Discrimination . . . it’s a horrible word isn’t it. It means that somebody, somewhere is not being treated fairly just because they’re older than somebody would like, have a different color skin, sexual orientation, follow a different religion or creed, heck, people can be discriminated against just because they’re of the “wrong” gender.
Discrimination is largely frowned upon in the developed world, but that doesn’t mean that it doesn’t still go on:
Many people feel that they are “overlooked” at work, not because of their qualifications or ability to do a good job, but for other, darker reasons. Getting fired, passed over, not hired, being paid a smaller salary for doing the same job, getting all of the poor assignments are all types of discrimination which still goes on in the workplace. This can be because of age (perhaps a younger person manages to leapfrog straight over you for no other reason than their age), because of gender (maybe women aren’t deemed suitable for the board room!!), because of your national origin etc.
State and federal law prohibits employers from discriminating against any individual based on:
- National Origin
- Marital Status
- Sexual Orientation
This includes the process of hiring and firing employees, as well as the conditions and terms of their employment.
Many people would argue that America has come a long way to stamp out discrimination in the workplace and provide a fair working environment for all . . . others would disagree. Okay, so there have been significant improvements in equality and civil rights over the last 100 years or so (it’s less than 150 years since slavery was abolished in America), but there’s still a long way to go. Discrimination can start in the school yard and follow right through life – if you don’t wear the “right” clothes, if you’re not considered to be “attractive”, maybe you have a physical disability which makes certain tasks difficult for you, if you’re not considered to be “clean” or “smart”, if you don’t live in the right part of town. Discrimination is not only used against people because of age, nationality, color and sex but a whole load of other things in between.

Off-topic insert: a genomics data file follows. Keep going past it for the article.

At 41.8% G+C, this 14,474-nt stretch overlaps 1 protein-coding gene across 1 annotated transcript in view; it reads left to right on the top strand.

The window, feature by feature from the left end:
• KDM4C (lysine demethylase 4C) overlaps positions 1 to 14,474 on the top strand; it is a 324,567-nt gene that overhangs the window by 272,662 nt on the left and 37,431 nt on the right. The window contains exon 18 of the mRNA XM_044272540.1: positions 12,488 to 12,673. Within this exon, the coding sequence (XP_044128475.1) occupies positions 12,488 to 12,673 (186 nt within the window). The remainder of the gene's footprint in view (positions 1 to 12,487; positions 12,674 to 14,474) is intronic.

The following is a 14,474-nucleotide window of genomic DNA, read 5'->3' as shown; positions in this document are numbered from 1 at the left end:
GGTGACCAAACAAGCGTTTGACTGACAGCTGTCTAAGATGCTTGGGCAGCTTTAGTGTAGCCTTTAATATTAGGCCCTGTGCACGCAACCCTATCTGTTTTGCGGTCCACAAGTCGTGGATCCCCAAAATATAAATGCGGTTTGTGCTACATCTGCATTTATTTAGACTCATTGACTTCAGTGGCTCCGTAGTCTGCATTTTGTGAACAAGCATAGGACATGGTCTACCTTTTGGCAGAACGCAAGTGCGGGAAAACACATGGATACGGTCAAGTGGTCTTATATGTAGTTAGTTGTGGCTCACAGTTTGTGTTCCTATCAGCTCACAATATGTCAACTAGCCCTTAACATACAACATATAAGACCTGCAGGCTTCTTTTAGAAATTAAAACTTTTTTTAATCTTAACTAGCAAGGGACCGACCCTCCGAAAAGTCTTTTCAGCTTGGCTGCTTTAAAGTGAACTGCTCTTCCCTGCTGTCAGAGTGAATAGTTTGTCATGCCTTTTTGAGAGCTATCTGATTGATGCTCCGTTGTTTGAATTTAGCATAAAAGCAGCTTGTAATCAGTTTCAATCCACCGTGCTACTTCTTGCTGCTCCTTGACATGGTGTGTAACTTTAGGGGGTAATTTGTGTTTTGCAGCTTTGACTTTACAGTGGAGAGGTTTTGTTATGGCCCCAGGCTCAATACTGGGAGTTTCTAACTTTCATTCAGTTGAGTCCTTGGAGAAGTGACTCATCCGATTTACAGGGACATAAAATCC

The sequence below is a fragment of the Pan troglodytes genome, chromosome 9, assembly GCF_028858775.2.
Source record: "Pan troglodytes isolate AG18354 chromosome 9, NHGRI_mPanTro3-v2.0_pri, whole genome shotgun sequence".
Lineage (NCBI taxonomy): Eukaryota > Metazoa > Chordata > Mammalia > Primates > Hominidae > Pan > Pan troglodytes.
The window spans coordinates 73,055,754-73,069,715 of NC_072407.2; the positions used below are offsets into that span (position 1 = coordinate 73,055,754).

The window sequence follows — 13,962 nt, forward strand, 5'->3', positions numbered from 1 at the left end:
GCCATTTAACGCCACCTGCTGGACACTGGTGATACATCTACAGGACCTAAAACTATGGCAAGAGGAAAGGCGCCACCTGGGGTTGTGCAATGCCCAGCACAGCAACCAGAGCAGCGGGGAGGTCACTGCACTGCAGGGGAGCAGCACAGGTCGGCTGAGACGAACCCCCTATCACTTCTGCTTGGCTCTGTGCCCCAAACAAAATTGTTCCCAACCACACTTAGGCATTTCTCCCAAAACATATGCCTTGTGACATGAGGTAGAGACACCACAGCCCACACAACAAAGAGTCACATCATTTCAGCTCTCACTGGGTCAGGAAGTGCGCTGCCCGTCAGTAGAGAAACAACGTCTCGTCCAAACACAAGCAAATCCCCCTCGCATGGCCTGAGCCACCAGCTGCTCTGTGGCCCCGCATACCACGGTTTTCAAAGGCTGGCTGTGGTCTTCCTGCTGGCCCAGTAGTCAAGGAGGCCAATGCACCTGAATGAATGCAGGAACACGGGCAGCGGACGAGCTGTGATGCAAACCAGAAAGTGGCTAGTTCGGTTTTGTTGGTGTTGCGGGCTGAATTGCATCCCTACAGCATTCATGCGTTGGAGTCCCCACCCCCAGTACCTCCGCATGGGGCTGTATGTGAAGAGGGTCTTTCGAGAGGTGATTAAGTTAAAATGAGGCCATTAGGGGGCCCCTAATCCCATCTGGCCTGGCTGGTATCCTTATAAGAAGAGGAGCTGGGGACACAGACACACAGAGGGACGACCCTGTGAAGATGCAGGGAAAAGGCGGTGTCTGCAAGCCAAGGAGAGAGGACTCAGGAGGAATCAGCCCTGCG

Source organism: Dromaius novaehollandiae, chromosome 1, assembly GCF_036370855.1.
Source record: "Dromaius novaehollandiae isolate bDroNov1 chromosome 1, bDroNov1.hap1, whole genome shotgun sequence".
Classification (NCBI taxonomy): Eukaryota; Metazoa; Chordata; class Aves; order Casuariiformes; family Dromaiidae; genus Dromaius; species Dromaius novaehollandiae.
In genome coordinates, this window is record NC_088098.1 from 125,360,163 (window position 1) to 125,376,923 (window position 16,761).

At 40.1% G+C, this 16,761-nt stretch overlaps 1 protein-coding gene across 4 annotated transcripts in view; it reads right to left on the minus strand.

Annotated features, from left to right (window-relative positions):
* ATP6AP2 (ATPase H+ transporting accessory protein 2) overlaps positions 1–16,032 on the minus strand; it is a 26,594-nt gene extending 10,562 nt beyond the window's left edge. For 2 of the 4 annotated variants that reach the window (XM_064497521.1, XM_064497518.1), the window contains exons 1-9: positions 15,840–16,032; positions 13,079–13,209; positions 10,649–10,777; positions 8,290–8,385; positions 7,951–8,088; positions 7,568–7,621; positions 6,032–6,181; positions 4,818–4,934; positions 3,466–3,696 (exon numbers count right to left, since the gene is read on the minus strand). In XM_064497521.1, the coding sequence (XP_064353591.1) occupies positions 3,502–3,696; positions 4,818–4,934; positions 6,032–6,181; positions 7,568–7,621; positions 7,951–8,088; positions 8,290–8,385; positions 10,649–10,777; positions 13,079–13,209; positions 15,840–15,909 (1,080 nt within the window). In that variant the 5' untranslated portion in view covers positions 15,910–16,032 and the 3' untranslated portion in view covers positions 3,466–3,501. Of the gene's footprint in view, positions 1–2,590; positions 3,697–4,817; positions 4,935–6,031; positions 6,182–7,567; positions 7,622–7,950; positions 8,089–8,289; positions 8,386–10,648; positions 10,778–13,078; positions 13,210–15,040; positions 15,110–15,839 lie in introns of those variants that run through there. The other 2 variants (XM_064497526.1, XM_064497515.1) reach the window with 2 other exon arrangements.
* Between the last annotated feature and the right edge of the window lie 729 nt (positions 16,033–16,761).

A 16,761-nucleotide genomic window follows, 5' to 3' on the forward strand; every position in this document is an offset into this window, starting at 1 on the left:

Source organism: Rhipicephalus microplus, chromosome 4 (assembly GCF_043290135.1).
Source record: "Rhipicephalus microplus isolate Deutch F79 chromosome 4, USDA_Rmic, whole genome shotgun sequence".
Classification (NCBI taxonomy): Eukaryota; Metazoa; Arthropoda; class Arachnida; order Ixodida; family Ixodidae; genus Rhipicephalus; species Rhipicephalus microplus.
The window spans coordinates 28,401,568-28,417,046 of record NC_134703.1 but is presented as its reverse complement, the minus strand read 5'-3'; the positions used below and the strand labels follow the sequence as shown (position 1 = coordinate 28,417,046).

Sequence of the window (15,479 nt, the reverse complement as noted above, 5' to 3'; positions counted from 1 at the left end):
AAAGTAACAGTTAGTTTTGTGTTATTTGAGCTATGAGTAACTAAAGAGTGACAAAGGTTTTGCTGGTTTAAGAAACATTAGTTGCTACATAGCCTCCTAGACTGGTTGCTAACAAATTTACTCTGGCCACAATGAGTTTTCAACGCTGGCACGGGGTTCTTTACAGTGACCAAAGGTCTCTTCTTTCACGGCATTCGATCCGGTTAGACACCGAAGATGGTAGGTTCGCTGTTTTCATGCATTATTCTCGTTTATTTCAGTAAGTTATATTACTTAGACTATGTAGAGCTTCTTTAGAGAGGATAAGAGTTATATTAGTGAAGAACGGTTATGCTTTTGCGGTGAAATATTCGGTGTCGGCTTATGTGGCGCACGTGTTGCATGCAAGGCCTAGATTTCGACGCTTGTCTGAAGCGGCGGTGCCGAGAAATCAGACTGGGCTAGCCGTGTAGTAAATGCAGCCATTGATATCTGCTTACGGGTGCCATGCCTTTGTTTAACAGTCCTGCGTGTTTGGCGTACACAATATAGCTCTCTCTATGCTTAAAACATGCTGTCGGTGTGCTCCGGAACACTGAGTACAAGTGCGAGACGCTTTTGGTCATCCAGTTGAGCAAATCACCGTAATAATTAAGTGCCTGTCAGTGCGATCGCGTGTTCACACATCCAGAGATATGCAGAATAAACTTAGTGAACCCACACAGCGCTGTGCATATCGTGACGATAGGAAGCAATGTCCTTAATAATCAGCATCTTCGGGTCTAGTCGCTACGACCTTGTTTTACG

When I first found myself in the employment market (too many years ago to remember, but much less than 100!) I had a very good friend (smart she was too, and she put me to shame with her ability to sort things out) who lived on the “wrong” side of town. After never even getting to the interview stage of any prospective employment, she asked if it would be okay to use our address on her future job applications (we only lived about half a mile away, but in an area considered to be more socially acceptable), and would you believe it – she was offered an interview after her very next job application and got herself a great job. Of course, once they’d met her they didn’t really mind where she lived (and would never admit to anything else) . . . but just getting past the initial discrimination was a hurdle she realised that she must, and she did climb.
It’s about time that we started to recognize people for who they are, not what they look like or where they live. I know that there are laws in place to address these issues but the truth is that it’s still going on, however quietly in every school yard and work place in the world. Aren’t there some horrible people about, and the majority of them probably don’t even realise what they’re doing.